Bible Stories and Scrabble Are in Pearl’s Caregiving Regimen


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​The Home Instead Senior Care® client noticed award-winning CAREGiver Pearl Obeng was bringing her Bible on Sundays because Pearl would head to church services or to her church's nursing home ministry after her shift.

Then one day, the 97-year-old widow initiated a conversation about spiritual matters, asking about Bible events in an effort to get Pearl to refresh her memory about her faith. Pearl was more than happy to accommodate. "She is mesmerized – she is silent and hardly moves as she takes in every word while I describe events such as the Abraham-Lot story that appears in Genesis 13," said Pearl, a member of the Detroit World Outreach in Redford.

"I knew the Bible stories were having an impact because I walked in one night and found a book entitled, 'How to Study the Bible.' She had picked it up when she and a CAREGiver visited a bookstore during the day. Bible stories are one of the activities I use to keep her mind working. My client likes to be challenged, and she does crossword puzzles, but I like to change it up by bringing her new challenges. I introduced her to Scrabble and play it with her. Each week, I also ask her to solve a riddle and give clues for a couple of days. These brain teasers keep her involved and thinking, and they are fun and get her to laugh."

Pearl packs more into one week than most people do in a month. In addition to her shifts for Home Instead Senior Care in Birmingham, she works weekdays at the Judson Center in Royal Oak, where she serves as the center's Thrifty Boutique job coach and manager. The Judson Center provides services that strengthen children, adults and families impacted by abuse and neglect, autism, developmental disabilities and mental health challenges. "I work with five young adults – most are autistic – to get them ready for working in the community and teach them so they can have a career," Pearl said.

Explaining why she likes caregiving so much, Pearl reached back into her childhood. "I helped take care of seniors as I was growing up. I had a passion for people when I was young and wanted to do things to help them. That passion never left me," Pearl said. "I remember in the 1980s when an older lady called my house one day, and it was the wrong number. But she wouldn't let me off the phone because she wanted someone to hear her. I listened to her hardships, and when she broke down and started crying, I did, too. Then we prayed together."

Pearl has assisted her client for about two years and has learned everything about her client's personality. "That is something you pick up after more than 25 years of caregiving. I learned how to deal with all kinds of personalities. In addition to seniors, I have worked with the autistic and bipolar, and many others with challenging behaviors. There is no halfway in caring for people – either you are all in or you are of no use to them."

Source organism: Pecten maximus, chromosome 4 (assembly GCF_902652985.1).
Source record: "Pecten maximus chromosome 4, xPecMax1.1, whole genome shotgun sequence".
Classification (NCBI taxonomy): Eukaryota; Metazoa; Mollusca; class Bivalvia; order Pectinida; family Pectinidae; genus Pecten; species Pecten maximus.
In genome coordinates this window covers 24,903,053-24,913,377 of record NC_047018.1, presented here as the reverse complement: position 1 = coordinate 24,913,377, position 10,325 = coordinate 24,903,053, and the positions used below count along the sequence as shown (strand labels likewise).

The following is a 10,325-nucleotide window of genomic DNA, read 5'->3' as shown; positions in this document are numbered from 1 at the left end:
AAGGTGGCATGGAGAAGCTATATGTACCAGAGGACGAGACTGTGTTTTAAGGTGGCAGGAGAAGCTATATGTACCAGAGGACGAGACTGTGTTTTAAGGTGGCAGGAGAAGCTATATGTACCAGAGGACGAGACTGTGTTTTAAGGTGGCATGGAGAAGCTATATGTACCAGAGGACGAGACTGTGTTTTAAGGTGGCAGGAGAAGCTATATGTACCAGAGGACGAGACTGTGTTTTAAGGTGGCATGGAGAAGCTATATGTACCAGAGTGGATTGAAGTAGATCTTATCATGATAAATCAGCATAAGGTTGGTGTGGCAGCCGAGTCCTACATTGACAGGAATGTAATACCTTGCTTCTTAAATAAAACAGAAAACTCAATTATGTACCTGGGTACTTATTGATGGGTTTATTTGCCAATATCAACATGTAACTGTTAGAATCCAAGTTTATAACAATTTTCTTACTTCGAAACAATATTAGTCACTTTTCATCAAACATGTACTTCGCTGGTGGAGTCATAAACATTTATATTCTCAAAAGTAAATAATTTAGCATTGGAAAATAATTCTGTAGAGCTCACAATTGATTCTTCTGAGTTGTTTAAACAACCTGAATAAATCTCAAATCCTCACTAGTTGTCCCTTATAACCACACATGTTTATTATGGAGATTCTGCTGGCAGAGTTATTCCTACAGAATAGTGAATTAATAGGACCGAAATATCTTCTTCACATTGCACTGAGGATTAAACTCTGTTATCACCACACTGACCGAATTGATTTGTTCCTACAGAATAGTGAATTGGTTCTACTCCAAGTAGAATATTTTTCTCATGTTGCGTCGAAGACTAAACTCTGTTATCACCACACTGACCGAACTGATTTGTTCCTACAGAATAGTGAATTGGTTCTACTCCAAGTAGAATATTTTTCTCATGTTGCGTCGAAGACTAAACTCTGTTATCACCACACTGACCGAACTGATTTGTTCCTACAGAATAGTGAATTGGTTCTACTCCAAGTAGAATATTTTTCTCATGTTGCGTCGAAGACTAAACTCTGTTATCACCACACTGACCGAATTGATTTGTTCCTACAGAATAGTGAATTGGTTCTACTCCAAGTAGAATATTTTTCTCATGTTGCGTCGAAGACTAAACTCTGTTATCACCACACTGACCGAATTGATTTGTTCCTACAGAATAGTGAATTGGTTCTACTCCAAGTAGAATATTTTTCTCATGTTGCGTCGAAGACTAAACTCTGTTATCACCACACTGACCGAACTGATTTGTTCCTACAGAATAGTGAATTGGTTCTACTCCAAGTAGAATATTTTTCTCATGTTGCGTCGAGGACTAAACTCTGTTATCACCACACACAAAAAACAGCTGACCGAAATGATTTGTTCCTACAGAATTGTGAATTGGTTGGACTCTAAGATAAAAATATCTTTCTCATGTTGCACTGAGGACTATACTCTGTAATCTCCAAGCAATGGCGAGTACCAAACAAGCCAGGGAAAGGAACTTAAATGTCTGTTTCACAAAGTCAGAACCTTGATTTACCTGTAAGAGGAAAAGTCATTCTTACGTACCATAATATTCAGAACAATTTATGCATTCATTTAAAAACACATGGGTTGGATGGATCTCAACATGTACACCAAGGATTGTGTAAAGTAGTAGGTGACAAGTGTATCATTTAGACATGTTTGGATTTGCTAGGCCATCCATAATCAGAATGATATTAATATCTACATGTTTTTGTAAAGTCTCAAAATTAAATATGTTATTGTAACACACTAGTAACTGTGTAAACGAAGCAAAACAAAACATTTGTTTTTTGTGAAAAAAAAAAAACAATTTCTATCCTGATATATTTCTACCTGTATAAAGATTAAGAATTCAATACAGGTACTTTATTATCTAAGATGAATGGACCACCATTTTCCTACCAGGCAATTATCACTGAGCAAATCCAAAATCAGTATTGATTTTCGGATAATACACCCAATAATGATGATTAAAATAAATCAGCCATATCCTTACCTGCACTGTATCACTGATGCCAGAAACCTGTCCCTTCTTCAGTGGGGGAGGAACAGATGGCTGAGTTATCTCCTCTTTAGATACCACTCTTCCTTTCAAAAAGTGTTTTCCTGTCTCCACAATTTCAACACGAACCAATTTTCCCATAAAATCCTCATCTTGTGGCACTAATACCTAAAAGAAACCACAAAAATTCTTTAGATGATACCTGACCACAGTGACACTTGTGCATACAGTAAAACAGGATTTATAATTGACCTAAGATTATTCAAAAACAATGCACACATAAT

One of Pearl's challenges is to help her client maintain her dignity. She understandably doesn't remember all of her CAREGivers. "In her kitchen, we keep a sheet with pictures of all of her CAREGivers. The client is so self-conscious about forgetting names that before a CAREGiver comes in, I point out the CAREGiver's picture and speak her name so she can greet the CAREGiver because it means a lot to my client. She always turns to me and whispers, 'Thanks.' I don't want her to feel lost when she tries to remember everyone who helps her."

So how does the client address Pearl when she comes in the door? "I am always known to her as 'My First' or 'The First,' and she's referring to the fact that I was one of the first CAREGivers to spend nights with her. She knows my face and is happy to see me, but she cannot put a name to my face, other than calling me 'My First.' "

Pearl has been a CAREGiver a little more than three years. "Home Instead is one of the greatest agencies I've ever worked with, and I've seen a few," Pearl said. "I describe them by using the words 'truth' and 'integrity.' Home Instead's integrity is spread out in whatever it does. Bert Copple, our owner, has integrity with a capital 'I.' In addition to the clients, Bert and the office look out for us CAREGivers and are concerned about our welfare. They also prepare us expertly to do the job. The training is good and ongoing. Bert makes sure that each CAREGiver is equipped and empowered."

Asked about the future and maintaining the pace that she does with both jobs, Pearl said with a chuckle, "I plan to live to be 101 and enjoy the rest of my days. I want to enjoy my grandkids and great-grandkids. I'll be 60 in December and would like to continue to work until I am 66. I also feel now as if I am paying it forward because when I get older and need the help, I hope I get a loving person to assist me."

Home Instead CAREGivers, who are screened, trained, bonded and insured, provide a variety of in-home services to help keep seniors independent. For inquiries about employment with Home Instead Senior Care, please call (248) 203-2273 or email Anne Monaghan at anne.monaghan@homeinstead. For further information about the company, visit http://www.homeinstead.com/283/Pages/HomeInsteadSeniorCare.aspx, or to learn more about the company's services link to a digital brochure at http://www.hisc283.digbro.com/.

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